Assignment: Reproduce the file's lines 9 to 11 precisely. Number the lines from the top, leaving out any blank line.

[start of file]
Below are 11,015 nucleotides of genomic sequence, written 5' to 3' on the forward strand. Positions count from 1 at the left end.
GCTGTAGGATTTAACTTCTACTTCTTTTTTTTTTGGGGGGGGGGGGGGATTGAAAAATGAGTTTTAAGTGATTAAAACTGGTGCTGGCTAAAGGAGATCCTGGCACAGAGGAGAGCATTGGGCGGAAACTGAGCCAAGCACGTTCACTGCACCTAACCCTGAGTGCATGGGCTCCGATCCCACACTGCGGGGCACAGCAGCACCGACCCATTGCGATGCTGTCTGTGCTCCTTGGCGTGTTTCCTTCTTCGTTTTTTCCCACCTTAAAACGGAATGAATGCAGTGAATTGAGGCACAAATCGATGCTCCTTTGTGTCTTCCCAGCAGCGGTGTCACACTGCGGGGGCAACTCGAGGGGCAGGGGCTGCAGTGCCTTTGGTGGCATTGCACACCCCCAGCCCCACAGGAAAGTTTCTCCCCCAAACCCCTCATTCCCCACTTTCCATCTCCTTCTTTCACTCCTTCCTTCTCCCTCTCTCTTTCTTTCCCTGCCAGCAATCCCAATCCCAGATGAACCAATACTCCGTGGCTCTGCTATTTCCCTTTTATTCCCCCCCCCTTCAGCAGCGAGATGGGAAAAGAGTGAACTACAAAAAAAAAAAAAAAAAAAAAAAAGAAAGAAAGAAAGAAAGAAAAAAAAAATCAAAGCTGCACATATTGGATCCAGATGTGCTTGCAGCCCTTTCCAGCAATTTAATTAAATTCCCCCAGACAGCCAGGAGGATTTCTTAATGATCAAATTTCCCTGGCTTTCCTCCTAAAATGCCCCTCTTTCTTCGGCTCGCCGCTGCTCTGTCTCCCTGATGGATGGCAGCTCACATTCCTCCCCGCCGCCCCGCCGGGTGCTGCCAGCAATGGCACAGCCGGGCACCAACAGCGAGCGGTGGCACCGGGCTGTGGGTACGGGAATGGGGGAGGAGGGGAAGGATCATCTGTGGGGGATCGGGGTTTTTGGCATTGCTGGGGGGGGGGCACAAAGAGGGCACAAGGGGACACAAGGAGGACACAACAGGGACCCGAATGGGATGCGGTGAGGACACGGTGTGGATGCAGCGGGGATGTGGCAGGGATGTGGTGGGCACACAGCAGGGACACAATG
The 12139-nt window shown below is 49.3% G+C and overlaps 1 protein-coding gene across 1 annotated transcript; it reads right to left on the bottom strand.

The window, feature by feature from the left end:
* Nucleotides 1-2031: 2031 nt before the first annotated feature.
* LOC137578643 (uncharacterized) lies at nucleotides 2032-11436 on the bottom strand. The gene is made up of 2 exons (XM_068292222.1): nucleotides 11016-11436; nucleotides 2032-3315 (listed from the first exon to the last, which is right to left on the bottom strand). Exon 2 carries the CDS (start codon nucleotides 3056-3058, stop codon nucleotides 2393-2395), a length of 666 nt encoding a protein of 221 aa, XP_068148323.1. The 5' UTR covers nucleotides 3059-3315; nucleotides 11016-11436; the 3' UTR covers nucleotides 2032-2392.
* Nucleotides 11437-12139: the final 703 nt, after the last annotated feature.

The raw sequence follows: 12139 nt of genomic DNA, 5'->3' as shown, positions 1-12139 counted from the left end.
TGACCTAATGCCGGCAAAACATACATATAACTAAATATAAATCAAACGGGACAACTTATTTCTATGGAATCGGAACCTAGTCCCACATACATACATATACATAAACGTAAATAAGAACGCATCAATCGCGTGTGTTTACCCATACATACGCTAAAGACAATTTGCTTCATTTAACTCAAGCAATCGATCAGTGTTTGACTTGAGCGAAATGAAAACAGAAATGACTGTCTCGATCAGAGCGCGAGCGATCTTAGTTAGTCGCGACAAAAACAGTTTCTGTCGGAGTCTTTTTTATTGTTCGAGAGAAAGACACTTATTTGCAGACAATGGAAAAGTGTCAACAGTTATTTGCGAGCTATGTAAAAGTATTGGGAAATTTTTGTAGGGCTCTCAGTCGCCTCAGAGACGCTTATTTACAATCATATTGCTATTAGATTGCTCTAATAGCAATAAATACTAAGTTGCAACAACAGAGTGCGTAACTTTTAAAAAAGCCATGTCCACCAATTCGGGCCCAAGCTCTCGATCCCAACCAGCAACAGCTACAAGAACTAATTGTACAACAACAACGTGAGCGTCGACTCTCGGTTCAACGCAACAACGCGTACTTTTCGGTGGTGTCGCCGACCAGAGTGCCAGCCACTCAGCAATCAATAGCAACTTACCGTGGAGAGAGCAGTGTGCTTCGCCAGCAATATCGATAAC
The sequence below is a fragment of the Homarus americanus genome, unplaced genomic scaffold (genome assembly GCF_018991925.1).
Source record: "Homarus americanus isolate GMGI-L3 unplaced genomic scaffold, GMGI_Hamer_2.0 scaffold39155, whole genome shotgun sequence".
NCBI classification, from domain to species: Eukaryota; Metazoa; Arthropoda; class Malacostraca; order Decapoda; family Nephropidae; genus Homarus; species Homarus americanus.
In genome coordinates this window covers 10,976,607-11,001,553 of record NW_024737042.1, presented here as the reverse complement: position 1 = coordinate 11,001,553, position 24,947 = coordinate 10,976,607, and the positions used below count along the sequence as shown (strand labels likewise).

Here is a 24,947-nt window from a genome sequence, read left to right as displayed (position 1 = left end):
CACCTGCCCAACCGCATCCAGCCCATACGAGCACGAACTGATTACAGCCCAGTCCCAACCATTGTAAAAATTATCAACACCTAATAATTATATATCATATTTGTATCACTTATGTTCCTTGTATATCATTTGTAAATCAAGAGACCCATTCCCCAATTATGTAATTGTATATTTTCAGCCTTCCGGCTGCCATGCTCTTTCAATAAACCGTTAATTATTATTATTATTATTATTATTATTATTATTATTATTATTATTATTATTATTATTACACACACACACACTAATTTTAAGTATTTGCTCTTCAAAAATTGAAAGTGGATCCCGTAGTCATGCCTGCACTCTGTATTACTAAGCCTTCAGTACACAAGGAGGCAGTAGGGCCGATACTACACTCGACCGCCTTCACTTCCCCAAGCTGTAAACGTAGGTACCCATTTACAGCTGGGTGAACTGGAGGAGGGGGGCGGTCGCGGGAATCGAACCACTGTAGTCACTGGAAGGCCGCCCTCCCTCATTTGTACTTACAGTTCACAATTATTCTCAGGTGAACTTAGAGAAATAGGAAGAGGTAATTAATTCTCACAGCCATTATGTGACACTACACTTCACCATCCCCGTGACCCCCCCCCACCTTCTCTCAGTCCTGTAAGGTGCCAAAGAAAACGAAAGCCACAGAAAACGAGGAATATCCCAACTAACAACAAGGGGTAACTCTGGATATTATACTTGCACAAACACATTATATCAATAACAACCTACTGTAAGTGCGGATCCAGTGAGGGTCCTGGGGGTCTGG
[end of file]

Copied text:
TGACCTAATGCCGGCAAAACATACATATAACTAAATATAAATCAAACGGGACAACTTATTTCTATGGAATCGGAACCTAGTCCCACATACATACATATACATAAACGTAAATAAGAACGCATCAATCGCGTGTGTTTACCCATACATACGCTAAAGACAATTTGCTTCATTTAACTCAAGCAATCGATCAGTGTTTGACTTGAGCGAAATGAAAACAGAAATGACTGTCTCGATCAGAGCGCGAGCGATCTTAGTTAGTCGCGACAAAAACAGTTTCTGTCGGAGTCTTTTTTATTGTTCGAGAGAAAGACACTTATTTGCAGACAATGGAAAAGTGTCAACAGTTATTTGCGAGCTATGTAAAAGTATTGGGAAATTTTTGTAGGGCTCTCAGTCGCCTCAGAGACGCTTATTTACAATCATATTGCTATTAGATTGCTCTAATAGCAATAAATACTAAGTTGCAACAACAGAGTGCGTAACTTTTAAAAAAGCCATGTCCACCAATTCGGGCCCAAGCTCTCGATCCCAACCAGCAACAGCTACAAGAACTAATTGTACAACAACAACGTGAGCGTCGACTCTCGGTTCAACGCAACAACGCGTACTTTTCGGTGGTGTCGCCGACCAGAGTGCCAGCCACTCAGCAATCAATAGCAACTTACCGTGGAGAGAGCAGTGTGCTTCGCCAGCAATATCGATAAC
The sequence below is a fragment of the Homarus americanus genome, unplaced genomic scaffold (genome assembly GCF_018991925.1).
Source record: "Homarus americanus isolate GMGI-L3 unplaced genomic scaffold, GMGI_Hamer_2.0 scaffold39155, whole genome shotgun sequence".